5 Best Small Towns to Visit in Arizona

A place of spectacular scenic beauty, rich in Native American history, and Wild West stories, Arizona has many hidden gem small towns that are ideal for a quick getaway.

Check out our list of the best small towns to visit in Arizona:

Camp Verde

Montezuma Castle is a five-level cliff dwelling nestled into a limestone alcove. © Rex Vogel, all rights reserved

Montezuma Castle is a five-level cliff dwelling nestled into a limestone alcove. © Rex Vogel, all rights reserved

Located in Yavapai County, Camp Verde is a small town known for its many annual festivals and the Fort Verde State Historic Park. This park preserves parts of the Fort Verde, an Apache-Wars era fort that is now on the National Register of Historic Places. The fort provided protection to the former mining town and surrounding settlers from the local Native American raids. While need for the fort is now long past, what is left remains for those history lovers out there.

Don’t forget to visit the Montezuma Castle National Monument and the Out of Africa Wildlife Park.

Summerhaven

The Mt Lemmon Sky Valley chair lift runs all year round. It will take you to one of the highest points on the mountain. © Rex Vogel, all rights reserved

The Mt Lemmon Sky Valley chair lift runs all year round. It will take you to one of the highest points on the mountain. © Rex Vogel, all rights reserved

North of Tucson, you’ll find Summerhaven, a small community on Mount Lemmon in the Santa Catalina Mountains. A truly tiny town, in 2010 it had a permanent population of 40. Originally used as a defense against the Apache people, Summerhaven is deep in the mountains and surrounded by pine and spruce—you’ll find it almost 25 miles from the base of the mountains.

Come for an awesome scenic drive and a true mountain retreat away from the city. Rediscover small town charm at the Mount Lemmon General Store, a true blast from the past, and the Cookie Cabin, where homemade cookies and pizzas are sold. It’s also a lovely winter destination for those who love the mountains in the snow. Come up here to hike through the mountains and take photos, or fish and hunt. You could even ski at the Mount Lemmon Ski Valley or run the Mount Lemmon Marathon!

Williams

From Williams, after a short 59-mile drive north, the Grand Canyon will lie before your eyes. Once there, you’ll grasp why this 277 river miles long, one-mile deep, and up to 18 miles wide canyon is hailed as one of the world’s seven natural wonders. © Rex Vogel, all rights reserved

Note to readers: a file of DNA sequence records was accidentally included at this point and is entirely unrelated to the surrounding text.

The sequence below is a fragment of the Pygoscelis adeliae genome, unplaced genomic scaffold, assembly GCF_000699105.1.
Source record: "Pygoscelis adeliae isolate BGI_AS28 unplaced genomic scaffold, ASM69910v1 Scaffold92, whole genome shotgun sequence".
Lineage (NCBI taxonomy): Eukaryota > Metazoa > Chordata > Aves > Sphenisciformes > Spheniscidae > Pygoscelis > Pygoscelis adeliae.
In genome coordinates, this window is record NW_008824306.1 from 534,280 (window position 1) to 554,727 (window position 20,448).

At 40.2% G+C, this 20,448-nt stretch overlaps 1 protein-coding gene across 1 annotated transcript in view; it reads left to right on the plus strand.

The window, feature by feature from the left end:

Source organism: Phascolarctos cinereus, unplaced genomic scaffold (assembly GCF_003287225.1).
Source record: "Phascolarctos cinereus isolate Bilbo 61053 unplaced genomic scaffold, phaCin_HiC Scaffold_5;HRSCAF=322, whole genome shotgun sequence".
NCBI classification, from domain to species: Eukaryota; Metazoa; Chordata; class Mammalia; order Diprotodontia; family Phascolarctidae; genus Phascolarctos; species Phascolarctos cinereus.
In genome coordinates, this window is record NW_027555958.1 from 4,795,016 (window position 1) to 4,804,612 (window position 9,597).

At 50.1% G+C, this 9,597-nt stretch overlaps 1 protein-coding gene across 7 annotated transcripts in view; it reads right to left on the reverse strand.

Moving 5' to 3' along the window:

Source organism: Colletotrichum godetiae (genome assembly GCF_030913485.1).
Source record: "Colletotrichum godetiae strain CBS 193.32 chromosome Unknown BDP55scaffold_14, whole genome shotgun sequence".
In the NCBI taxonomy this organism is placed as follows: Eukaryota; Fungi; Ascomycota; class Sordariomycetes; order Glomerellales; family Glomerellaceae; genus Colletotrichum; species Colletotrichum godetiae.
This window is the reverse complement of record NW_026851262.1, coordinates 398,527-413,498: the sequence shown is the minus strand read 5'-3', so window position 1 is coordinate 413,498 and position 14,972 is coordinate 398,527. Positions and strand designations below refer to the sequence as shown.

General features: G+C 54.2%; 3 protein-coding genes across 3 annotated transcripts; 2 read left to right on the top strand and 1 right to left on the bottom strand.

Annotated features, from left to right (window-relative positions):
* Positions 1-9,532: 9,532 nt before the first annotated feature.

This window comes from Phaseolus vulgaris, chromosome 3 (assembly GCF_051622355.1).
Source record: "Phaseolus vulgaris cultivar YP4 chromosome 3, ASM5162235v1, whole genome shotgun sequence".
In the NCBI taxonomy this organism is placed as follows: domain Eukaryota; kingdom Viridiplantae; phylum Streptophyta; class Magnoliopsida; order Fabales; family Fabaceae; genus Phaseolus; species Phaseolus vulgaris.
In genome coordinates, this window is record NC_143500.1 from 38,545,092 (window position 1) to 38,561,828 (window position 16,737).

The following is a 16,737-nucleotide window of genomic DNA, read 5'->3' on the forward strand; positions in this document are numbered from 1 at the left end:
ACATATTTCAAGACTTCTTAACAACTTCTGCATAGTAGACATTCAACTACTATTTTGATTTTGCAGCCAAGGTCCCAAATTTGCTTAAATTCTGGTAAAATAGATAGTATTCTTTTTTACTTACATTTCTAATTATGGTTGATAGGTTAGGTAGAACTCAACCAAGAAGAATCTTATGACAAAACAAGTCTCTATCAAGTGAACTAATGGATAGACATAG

From Williams, after a short 59-mile drive north, the Grand Canyon will lie before your eyes. Once there, you’ll grasp why this 277 river miles long, one-mile deep, and up to 18 miles wide canyon is hailed as one of the world’s seven natural wonders. © Rex Vogel, all rights reserved

West of Flagstaff in the Coconino County, Williams is on the historic Route 66 and at the southern terminus of the Grand Canyon Railway. Now on the National Register of Historic Places, Williams is named after a mountain man called William “Old Bill” Williams. A popular destination for tourists, there are many fun activities to keep you entertained here in Williams.

Tour historic Route 66—Williams was the last town to have its section bypassed. Check out the Williams Depot and see a steam locomotive before wandering the historic Business District.

Tubac

Tubac is an exquisite, brightly painted town with more than 100 galleries, shops, and restaurants lining its meandering streets. © Rex Vogel, all rights reserved

Tubac is an exquisite, brightly painted town with more than 100 galleries, shops, and restaurants lining its meandering streets. © Rex Vogel, all rights reserved

Located on the Santa Cruz River, Tubac was originally the first Spanish colonial garrison in Arizona before the O’odham uprising. After the Spanish, Tubac was later repopulated by miners, farmers, and ranchers in the 1800s but is more currently known as being a converted artists’ colony.

Now, you can visit Tubac and experience the art colony created in the 1930s-1960s, where Dale Nichols opened an art school and restored some of the town’s historic buildings. The town founded Tubac Festival of the Arts in the 1960s. Explore the Spanish garrison at Tubac Presidio State Historic Park and check out their art galleries and specialty shops.

Holbrook

Spend the night in the very cool Wigwam Motel. © Rex Vogel, all rights reserved

Spend the night in the very cool Wigwam Motel. © Rex Vogel, all rights reserved

Located at the convergence of Interstate 40, U.S. Highway 180, and State Highway 77, this roadside town feels more like a real place than a ghost town like other destinations on the Mother Road. Wander out to the nearby Petrified Forest National Park for some gorgeous hiking and check out the Agate House, a ruin that demonstrates the ancient Puebloan practice of using the petrified wood as a building material. The desert location makes it perfect for snapping some gorgeous photos and building your portfolio.

Spend the night in the very cool Wigwam Motel. The motel is composed of fifteen individual concrete teepees. A big attraction is the gorgeous vintage cars that decorate the grounds.

A little off the beaten paths we use nowadays, Holbrook had maintained some good old-fashioned charm and hospitality.

Worth Pondering…

To my mind these live oak-dotted hills fat with side oats grama, these pine-clad mesas spangled with flowers, these lazy trout streams burbling along under great sycamores and cottonwoods, come near to being the cream of creation.

—Aldo Leopold, 1937

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